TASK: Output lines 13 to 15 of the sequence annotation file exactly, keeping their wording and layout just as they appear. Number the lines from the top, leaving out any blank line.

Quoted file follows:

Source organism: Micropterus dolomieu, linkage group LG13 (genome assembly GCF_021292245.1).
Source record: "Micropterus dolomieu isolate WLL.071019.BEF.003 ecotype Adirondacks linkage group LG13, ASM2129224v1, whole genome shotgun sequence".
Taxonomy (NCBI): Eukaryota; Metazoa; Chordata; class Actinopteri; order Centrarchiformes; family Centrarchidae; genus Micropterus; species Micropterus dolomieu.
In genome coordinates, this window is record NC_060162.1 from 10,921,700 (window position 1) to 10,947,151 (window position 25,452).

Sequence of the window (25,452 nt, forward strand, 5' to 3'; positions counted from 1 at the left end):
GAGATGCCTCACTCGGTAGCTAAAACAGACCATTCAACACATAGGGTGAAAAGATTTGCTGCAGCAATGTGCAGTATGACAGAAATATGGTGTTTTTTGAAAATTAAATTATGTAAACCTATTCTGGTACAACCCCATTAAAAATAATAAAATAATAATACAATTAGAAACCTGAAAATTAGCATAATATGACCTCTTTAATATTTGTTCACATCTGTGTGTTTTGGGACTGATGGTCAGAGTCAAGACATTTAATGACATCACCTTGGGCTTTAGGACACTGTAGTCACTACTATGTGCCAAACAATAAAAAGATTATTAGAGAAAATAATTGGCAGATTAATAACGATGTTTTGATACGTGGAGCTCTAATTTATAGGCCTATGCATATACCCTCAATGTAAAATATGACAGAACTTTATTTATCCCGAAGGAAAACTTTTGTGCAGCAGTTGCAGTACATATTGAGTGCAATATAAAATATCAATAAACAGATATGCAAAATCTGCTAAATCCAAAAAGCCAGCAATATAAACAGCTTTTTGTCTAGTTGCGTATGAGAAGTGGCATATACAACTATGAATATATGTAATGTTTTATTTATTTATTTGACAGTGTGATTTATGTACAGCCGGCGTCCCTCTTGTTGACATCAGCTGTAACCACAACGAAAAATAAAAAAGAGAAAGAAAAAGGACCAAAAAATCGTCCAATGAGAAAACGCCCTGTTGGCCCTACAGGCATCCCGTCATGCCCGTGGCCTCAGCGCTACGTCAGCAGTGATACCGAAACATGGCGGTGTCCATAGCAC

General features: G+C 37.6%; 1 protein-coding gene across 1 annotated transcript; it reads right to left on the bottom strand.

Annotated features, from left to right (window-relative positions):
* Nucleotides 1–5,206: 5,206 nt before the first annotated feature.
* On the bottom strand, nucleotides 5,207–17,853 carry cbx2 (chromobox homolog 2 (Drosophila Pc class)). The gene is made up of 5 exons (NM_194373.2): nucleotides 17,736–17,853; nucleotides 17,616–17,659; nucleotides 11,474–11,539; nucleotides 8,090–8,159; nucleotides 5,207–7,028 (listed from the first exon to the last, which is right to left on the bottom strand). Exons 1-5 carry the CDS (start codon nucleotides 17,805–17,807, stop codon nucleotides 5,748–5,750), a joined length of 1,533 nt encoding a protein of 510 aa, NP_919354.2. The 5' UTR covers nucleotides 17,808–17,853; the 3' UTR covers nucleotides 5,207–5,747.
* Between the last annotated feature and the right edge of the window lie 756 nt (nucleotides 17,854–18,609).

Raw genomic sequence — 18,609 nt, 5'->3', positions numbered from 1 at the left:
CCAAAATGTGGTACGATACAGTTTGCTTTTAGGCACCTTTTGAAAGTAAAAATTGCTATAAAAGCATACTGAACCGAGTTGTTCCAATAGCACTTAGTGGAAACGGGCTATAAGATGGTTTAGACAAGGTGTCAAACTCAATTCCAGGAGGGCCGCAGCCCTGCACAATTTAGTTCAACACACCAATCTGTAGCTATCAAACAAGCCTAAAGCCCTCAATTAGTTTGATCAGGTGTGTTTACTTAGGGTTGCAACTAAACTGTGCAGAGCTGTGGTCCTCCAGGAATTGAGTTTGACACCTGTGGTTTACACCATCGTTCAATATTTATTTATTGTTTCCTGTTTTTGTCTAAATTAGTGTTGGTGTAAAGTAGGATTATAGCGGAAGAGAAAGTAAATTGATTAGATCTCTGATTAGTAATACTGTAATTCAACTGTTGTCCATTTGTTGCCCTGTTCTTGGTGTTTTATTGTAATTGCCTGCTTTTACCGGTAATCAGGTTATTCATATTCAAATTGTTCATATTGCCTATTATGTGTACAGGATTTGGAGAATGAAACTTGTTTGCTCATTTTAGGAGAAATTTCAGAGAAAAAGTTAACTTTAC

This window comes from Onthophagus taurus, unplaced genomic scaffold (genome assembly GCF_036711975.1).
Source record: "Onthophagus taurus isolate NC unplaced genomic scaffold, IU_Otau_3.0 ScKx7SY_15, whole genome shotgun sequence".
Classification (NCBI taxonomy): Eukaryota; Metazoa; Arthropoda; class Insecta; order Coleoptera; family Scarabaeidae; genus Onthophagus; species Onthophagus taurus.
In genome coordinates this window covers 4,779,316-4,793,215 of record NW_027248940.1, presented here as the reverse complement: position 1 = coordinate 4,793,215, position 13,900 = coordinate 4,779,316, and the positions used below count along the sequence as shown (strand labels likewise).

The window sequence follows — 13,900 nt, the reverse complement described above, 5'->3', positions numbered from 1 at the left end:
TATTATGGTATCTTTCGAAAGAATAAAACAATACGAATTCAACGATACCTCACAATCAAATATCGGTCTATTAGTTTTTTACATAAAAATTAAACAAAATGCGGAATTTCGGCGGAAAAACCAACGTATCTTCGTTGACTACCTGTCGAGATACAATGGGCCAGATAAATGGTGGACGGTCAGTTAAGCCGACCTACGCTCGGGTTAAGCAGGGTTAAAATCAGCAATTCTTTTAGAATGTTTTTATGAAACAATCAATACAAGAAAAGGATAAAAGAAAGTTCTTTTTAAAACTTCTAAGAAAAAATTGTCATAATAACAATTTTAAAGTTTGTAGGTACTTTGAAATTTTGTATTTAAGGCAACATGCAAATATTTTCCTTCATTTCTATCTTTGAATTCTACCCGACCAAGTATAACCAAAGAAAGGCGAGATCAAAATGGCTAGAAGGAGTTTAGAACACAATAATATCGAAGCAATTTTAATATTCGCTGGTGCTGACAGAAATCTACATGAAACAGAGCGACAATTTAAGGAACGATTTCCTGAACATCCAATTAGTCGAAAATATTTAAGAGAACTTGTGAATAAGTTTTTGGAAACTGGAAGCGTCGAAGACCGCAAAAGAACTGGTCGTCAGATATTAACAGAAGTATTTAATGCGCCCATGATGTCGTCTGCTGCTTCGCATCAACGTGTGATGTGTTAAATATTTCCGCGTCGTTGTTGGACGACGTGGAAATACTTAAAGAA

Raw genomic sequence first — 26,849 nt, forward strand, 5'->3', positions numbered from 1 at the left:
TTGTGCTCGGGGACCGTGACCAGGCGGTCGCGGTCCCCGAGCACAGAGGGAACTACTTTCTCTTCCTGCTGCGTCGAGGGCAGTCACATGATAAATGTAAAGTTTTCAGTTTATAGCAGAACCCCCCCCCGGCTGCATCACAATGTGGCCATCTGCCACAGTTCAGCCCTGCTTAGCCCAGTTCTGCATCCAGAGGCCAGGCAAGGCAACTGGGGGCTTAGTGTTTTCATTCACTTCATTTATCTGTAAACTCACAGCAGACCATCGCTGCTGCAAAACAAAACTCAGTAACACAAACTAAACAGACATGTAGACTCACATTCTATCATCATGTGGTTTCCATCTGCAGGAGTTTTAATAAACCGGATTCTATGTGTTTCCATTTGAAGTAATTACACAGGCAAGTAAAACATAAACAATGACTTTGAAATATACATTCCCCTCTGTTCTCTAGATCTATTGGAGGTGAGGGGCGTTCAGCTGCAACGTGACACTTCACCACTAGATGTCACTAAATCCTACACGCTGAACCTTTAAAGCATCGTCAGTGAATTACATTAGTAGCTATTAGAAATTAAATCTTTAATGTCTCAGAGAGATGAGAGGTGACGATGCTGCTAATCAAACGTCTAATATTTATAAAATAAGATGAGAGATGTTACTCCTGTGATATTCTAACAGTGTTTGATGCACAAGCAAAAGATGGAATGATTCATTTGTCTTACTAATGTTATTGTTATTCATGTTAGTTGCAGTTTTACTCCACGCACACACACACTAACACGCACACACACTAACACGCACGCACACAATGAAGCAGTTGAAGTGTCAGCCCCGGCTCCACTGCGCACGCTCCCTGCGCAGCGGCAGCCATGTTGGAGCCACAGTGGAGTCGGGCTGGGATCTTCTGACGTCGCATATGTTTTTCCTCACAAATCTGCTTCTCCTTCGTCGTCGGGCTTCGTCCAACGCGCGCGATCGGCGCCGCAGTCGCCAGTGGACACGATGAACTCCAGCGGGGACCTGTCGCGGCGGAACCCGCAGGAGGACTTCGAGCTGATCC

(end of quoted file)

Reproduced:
CCAAAATGTGGTACGATACAGTTTGCTTTTAGGCACCTTTTGAAAGTAAAAATTGCTATAAAAGCATACTGAACCGAGTTGTTCCAATAGCACTTAGTGGAAACGGGCTATAAGATGGTTTAGACAAGGTGTCAAACTCAATTCCAGGAGGGCCGCAGCCCTGCACAATTTAGTTCAACACACCAATCTGTAGCTATCAAACAAGCCTAAAGCCCTCAATTAGTTTGATCAGGTGTGTTTACTTAGGGTTGCAACTAAACTGTGCAGAGCTGTGGTCCTCCAGGAATTGAGTTTGACACCTGTGGTTTACACCATCGTTCAATATTTATTTATTGTTTCCTGTTTTTGTCTAAATTAGTGTTGGTGTAAAGTAGGATTATAGCGGAAGAGAAAGTAAATTGATTAGATCTCTGATTAGTAATACTGTAATTCAACTGTTGTCCATTTGTTGCCCTGTTCTTGGTGTTTTATTGTAATTGCCTGCTTTTACCGGTAATCAGGTTATTCATATTCAAATTGTTCATATTGCCTATTATGTGTACAGGATTTGGAGAATGAAACTTGTTTGCTCATTTTAGGAGAAATTTCAGAGAAAAAGTTAACTTTAC

This window comes from Onthophagus taurus, unplaced genomic scaffold (genome assembly GCF_036711975.1).
Source record: "Onthophagus taurus isolate NC unplaced genomic scaffold, IU_Otau_3.0 ScKx7SY_15, whole genome shotgun sequence".